Highly recommended.

Historical footnote — the Pentagon, built in the late 1940s, apparently has twice as many bathrooms as is typical for buildings of its size.  That’s because the building, even though it was meant to house part of the federal government, was still subject to the building codes of the Jim Crow South, which required separate bathrooms for white and black employees.  I understand, however, that the bathrooms at the Pentagon were never segregated in practice.


La La Land

Given the ecstatic reception this movie got from most critics, I was surprised at how mediocre it was.  Sure it looks great — everything is shot in what is, or is made to look like, Technicolor, including the costumes.  The location shooting is outstanding — LA has rarely looked better, particularly at sunset.  But the music and dance numbers are awful — barely at the level of a good high school production.  And I don’t mean TV high school, but your high school.  And while the characters played by the two lead actors, Emma Stone and Ryan Gosling, are supposed to be in love, there’s so little chemistry between them it’s hard to believe they even like each other.  How Emma Stone won an Oscar for this vapid and insipid performance is beyond me.  One of the few bright spots in this movie, outside of the cinematography, are the scenes involving John Legend, who is a better musician than anyone else involved in this movie — and a better actor too.

The last 15 minutes or so of the movie is an epilogue, told partly in live action and partly in a fantasy dreamscape, which presents the musings of one character on how things might have turned out had different choices been made.  It’s magical, and an indication of what this director might be capable of in a future movie.  But it comes far too late to save this one.

A Bigger Splash

This is an interesting and beautifully photographed movie — I’m not sure it’s a good one.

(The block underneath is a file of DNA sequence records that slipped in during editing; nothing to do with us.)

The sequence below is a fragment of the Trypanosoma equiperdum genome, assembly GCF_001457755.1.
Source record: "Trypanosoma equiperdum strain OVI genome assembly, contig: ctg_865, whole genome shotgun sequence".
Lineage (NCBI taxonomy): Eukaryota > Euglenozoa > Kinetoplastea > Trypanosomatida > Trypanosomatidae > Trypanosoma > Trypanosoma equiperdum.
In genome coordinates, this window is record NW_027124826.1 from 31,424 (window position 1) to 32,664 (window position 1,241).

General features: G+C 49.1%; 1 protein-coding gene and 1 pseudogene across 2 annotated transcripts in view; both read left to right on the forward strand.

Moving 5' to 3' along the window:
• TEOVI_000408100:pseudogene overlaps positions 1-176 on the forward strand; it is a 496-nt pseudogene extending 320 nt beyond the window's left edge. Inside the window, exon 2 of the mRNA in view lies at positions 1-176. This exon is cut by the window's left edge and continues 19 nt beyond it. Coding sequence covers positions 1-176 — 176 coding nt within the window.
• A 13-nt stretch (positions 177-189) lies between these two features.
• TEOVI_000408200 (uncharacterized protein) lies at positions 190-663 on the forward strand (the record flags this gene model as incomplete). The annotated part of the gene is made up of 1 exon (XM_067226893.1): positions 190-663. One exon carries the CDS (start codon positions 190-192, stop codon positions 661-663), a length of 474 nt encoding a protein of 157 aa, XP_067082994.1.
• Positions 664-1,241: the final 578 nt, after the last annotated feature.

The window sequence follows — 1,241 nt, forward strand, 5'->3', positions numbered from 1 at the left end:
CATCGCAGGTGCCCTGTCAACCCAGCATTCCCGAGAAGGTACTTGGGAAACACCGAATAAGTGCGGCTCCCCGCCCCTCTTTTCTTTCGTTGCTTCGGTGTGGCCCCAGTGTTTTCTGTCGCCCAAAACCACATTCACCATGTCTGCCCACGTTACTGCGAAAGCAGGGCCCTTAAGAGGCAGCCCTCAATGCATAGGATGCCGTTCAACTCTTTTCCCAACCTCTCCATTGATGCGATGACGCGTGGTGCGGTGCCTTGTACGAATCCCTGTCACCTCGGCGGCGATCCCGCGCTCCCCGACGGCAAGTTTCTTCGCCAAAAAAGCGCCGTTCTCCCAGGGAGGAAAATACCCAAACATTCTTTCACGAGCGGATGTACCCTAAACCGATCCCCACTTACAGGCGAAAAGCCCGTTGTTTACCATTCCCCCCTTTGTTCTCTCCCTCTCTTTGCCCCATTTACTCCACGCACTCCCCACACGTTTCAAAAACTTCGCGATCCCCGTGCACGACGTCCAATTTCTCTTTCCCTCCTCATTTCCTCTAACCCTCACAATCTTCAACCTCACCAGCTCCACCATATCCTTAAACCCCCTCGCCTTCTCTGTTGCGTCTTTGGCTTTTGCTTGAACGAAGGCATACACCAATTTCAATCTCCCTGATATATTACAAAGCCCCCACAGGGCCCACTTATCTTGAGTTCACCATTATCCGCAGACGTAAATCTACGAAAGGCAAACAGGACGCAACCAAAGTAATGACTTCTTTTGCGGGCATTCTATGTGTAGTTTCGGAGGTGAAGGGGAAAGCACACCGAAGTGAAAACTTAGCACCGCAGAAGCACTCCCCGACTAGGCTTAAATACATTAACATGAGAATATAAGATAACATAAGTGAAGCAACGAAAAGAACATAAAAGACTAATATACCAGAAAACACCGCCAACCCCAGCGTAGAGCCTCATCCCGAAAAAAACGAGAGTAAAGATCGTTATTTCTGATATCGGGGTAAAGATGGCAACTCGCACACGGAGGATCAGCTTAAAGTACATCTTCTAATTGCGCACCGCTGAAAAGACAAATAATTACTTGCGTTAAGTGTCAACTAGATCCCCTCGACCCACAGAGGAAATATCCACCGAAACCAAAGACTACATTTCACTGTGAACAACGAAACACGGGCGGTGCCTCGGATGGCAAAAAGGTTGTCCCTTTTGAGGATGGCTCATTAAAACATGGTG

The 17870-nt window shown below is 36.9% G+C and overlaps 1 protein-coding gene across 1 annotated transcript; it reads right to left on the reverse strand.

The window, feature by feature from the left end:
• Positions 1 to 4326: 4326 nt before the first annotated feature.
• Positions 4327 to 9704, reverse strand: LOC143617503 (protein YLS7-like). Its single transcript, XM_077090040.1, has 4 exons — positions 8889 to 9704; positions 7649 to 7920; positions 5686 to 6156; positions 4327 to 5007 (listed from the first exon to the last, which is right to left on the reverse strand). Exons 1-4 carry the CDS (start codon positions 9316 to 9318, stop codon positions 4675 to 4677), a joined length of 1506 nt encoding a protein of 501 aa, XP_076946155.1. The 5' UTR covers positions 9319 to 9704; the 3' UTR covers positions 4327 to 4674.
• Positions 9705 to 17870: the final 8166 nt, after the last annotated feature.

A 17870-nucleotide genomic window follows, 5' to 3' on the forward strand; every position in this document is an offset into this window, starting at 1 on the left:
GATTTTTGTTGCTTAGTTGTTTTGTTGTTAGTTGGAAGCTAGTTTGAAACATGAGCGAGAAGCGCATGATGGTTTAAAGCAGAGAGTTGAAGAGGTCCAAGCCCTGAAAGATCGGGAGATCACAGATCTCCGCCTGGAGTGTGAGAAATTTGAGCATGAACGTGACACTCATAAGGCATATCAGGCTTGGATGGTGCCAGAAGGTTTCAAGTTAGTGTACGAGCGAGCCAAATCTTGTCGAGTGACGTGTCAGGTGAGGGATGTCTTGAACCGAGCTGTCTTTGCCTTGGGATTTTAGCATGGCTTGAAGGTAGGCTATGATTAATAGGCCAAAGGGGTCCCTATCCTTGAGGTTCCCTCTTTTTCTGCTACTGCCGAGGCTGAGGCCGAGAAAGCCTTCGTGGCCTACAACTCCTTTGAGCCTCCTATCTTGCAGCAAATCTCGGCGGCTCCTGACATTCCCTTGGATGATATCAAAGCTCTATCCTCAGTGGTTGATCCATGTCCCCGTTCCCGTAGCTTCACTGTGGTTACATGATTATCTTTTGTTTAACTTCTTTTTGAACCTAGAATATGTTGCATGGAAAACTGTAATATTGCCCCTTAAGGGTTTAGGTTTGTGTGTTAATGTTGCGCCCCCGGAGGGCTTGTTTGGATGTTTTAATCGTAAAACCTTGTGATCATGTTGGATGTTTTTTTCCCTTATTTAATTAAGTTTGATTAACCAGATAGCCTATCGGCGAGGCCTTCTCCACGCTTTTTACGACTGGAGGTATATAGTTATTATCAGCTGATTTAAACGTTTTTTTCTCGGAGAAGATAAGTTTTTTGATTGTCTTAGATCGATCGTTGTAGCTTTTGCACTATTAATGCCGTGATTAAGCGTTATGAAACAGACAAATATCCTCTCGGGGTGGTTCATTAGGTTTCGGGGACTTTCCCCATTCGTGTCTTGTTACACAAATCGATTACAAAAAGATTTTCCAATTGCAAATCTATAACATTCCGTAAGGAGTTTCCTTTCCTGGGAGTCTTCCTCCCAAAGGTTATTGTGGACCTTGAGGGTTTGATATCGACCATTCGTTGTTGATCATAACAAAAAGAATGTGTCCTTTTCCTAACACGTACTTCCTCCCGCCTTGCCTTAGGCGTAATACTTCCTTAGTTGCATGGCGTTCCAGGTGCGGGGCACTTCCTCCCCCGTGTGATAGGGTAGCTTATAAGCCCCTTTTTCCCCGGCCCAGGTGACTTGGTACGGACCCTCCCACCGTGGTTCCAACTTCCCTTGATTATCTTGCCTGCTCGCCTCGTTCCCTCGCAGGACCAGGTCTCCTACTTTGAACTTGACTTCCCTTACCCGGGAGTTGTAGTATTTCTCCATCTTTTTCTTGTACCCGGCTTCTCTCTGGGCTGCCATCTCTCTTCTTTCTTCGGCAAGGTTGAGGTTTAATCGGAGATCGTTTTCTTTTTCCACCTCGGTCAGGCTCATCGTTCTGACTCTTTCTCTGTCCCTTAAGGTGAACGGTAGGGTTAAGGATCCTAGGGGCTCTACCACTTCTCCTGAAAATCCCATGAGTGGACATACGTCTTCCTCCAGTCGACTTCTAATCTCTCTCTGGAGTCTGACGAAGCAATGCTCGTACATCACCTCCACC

A female rock superstar is recovering from throat surgery on an Italian island, with her boyfriend. She gets a phone call from her long-time manager (and, as we soon learn, her former boyfriend), who impulsively decides to visit with his teenaged daughter.   New boyfriend is not so happy.  Teenage daughter is bored and decides to seduce new boyfriend.  Rock star wishes they would all go away.  A pool is involved.

Tilda Swinton is less annoying than usual, perhaps because, as a character recovering from throat surgery, most of her part is in mime.  Dakota Johnson, best known for 50 Shades, shows surprising depth as a young girl who is aware of the fact that her looks drive men crazy, but isn’t quite ready to handle the fallout.  The real standout is Ralph Fiennes, in a role far outside his traditional comfort zone —  he sings!  he dances!  he cracks jokes!  The movie is almost worth seeing for his performance alone.  Almost.


Here’s a movie that has an outstanding cast, headed by Brad Pitt and Marion Cotillard; an interesting story, based on a real incident, about a married couple working as intelligence agents for the UK in World War II; and a highly acclaimed director, Robert Zemeckis (Cast Away, Contact, Back to the Future).  Yet the movie isn’t really that good.  How did that happen?